Totally Estúpido! Part 18

, , , , | Right | March 25, 2021

Gibraltar is a British territory at the southern tip of Europe; the airport is literally a few yards from the border with Spain.

I’m waiting at Gibraltar Airport for a flight back to the UK, and we’re told that a storm has knocked the radar out and we need to cross into Spain where buses are waiting to take us to Malaga Airport.

We’re fast-tracked through the border post and board the buses. We’re ready to go when there’s an altercation at the front of our bus. An elderly English guy is getting irate with the Spanish driver about stowing his bag.

Passenger: “I don’t understand what you’re saying! Speak English!

Driver: *In Spanish* “I don’t speak English. I only speak Spanish.”

Passenger: “Well, we’re not in Spain. You should be able to speak English.”

Rest Of The Bus As A Chorus: “YES, WE ARE!”

The passenger shuffled onto the bus. The last remaining seat was right at the back, so he had to run the gauntlet of all the other passengers glaring and muttering for holding the bus up.

Related:
Totally Estúpido! Part 17
Totally Estúpido! Part 16
Totally Estúpido! Part 15
Totally Estúpido! Part 14
Totally Estupido, Part 13

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Fass Gas And Fass The Class

, , , , | Learning | March 25, 2021

I am teaching English as a second language for high-schoolers and adults. This happens in my Beginner’s 1 class. At the beginning of every term, I usually write down the parts of the syllabus on the whiteboard. I explain them one by one and ask whether anyone has any questions. One serious-looking adult student raises his hand.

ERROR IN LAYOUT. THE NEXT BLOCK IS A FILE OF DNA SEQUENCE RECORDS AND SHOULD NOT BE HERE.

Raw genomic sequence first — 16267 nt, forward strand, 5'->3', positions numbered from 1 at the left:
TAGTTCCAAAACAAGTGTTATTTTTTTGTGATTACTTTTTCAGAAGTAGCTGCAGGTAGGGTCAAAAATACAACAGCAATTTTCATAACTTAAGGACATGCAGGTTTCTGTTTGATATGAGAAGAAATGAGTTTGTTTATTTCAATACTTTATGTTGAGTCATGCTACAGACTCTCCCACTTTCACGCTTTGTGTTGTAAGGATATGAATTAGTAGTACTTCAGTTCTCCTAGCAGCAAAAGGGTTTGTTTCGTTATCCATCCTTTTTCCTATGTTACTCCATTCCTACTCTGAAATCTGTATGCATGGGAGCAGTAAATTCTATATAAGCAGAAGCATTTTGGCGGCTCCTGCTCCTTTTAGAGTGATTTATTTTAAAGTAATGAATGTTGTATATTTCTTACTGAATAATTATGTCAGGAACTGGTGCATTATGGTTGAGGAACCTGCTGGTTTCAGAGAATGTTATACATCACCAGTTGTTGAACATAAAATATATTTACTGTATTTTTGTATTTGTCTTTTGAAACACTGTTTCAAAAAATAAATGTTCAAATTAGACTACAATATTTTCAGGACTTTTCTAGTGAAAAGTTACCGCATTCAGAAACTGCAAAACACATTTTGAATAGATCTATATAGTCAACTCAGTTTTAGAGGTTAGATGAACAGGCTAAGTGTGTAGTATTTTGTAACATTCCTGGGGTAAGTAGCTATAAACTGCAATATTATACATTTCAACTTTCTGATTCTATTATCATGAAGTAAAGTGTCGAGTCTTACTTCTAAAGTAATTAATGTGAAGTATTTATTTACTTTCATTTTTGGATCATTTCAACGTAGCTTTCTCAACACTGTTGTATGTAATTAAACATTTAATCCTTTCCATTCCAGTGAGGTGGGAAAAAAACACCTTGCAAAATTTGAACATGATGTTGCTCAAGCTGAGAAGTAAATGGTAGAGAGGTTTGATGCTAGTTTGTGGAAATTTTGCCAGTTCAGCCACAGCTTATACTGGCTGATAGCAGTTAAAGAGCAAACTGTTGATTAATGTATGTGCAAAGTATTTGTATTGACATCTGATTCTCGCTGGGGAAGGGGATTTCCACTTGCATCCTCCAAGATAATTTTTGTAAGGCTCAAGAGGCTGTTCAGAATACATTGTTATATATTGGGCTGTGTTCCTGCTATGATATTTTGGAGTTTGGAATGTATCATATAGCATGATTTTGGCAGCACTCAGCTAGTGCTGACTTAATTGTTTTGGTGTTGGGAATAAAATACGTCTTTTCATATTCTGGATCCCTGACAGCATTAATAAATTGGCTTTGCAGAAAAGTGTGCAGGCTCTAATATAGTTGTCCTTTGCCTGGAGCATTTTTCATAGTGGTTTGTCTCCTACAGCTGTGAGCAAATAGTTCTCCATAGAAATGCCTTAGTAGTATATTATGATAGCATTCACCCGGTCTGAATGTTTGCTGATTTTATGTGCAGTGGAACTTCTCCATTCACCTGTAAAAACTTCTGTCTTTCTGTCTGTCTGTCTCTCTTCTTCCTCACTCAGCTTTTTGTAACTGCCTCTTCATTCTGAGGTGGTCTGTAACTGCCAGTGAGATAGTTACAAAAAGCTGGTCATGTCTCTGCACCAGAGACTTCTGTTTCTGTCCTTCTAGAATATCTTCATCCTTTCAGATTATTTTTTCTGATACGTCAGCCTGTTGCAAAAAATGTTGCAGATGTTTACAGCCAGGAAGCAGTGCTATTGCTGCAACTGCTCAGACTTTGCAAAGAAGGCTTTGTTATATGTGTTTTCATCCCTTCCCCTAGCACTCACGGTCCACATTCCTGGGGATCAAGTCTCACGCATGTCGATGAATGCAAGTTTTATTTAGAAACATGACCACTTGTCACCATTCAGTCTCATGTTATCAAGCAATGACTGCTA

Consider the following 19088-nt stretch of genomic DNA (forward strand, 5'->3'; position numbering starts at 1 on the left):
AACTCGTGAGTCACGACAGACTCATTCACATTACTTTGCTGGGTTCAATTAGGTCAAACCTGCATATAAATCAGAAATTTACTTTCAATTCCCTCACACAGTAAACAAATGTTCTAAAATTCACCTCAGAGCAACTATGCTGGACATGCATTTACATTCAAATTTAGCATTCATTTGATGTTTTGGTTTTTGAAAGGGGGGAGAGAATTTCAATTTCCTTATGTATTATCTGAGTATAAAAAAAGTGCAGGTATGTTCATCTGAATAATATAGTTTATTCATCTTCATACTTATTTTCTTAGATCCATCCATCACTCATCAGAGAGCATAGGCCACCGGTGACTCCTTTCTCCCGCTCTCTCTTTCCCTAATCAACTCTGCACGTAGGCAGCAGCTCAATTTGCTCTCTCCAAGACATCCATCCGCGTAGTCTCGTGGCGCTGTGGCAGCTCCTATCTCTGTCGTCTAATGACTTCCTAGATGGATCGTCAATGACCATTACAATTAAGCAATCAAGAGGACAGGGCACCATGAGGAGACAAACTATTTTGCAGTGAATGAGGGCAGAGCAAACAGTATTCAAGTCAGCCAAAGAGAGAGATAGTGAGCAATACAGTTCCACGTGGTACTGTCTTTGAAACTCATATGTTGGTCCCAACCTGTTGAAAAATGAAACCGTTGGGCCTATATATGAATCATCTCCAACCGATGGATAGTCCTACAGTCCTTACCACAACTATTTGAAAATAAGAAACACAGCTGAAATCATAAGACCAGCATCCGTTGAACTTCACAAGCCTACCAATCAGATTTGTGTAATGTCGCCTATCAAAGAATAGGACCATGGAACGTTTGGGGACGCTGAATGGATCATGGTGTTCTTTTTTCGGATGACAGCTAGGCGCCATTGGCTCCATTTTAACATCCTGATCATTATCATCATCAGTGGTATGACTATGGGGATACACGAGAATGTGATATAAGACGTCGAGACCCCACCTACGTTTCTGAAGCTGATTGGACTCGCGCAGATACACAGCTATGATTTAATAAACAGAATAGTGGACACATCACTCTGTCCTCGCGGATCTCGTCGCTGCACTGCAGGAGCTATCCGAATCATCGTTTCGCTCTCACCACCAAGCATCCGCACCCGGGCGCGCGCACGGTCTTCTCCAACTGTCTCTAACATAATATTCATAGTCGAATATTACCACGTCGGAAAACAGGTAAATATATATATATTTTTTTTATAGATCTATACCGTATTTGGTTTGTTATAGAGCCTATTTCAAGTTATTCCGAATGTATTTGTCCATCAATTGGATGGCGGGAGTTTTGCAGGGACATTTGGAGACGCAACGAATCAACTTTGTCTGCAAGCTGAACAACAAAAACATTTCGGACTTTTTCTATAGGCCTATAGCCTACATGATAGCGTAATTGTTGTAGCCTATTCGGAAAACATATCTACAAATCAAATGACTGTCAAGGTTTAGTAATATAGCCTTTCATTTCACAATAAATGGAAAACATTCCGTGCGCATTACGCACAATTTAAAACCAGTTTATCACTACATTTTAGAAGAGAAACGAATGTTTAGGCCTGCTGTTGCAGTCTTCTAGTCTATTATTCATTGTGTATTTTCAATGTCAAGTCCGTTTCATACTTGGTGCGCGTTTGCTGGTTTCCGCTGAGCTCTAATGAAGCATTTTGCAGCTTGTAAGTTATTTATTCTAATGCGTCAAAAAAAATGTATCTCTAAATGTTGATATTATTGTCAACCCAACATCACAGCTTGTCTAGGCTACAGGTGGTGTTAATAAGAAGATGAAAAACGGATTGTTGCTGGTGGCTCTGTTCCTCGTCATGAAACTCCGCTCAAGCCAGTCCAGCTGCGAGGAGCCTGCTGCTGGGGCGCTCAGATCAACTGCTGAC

Student: “Miss, what is ‘fart’?”

I’m surprised because I did not say anything about “fart” during my explanations, but I know he’s not trying to disrupt the class.

Me: “I’m sorry?”

Student: “What is ‘fart’?”

Me: “Why are you asking?”

Student: “You wrote it on the board.”

Me: “I did not write ‘fart’ on the board.”

Student: “Yes, you did.” *Points and reads* “‘Fart one, introduction. Fart two, fresent tense.’”

The rest of the class and I had to hold back laughter. It turns out that [Student] is fluent in Arabic, which made him develop a habit to say all Ps as Fs because there is no P sound in Arabic.

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Failing The Name Game: Spanish Edition

, , , , , | Right | March 24, 2021

I have an unusual name that many people mispronounce but usually can get right with some correction. My workplace also sees a lot of native Spanish speakers.

I have just finished ringing a customer up.

Customer: “Your name is [Incorrect Name]?”

Me: “It’s [Correct Name].”

Customer: “[Incorrect Name].”

One of my regular customers has queued up behind the customer. He speaks both English and Spanish.

Me: “[Correct Name]. I know, it’s a weird name.”

Customer: “Are you sure? Because in Spanish it would be [Incorrect Name].”

Me: “I’m sure. It’s [Correct Name]. Have a nice day.”

The customer starts to leave slowly, letting my regular come up. My regular smirks and speaks very loudly.

Regular: “Hola, [Correct Name]. ¿Cómo estás?”

Me: “Bien. ¿Y tú?”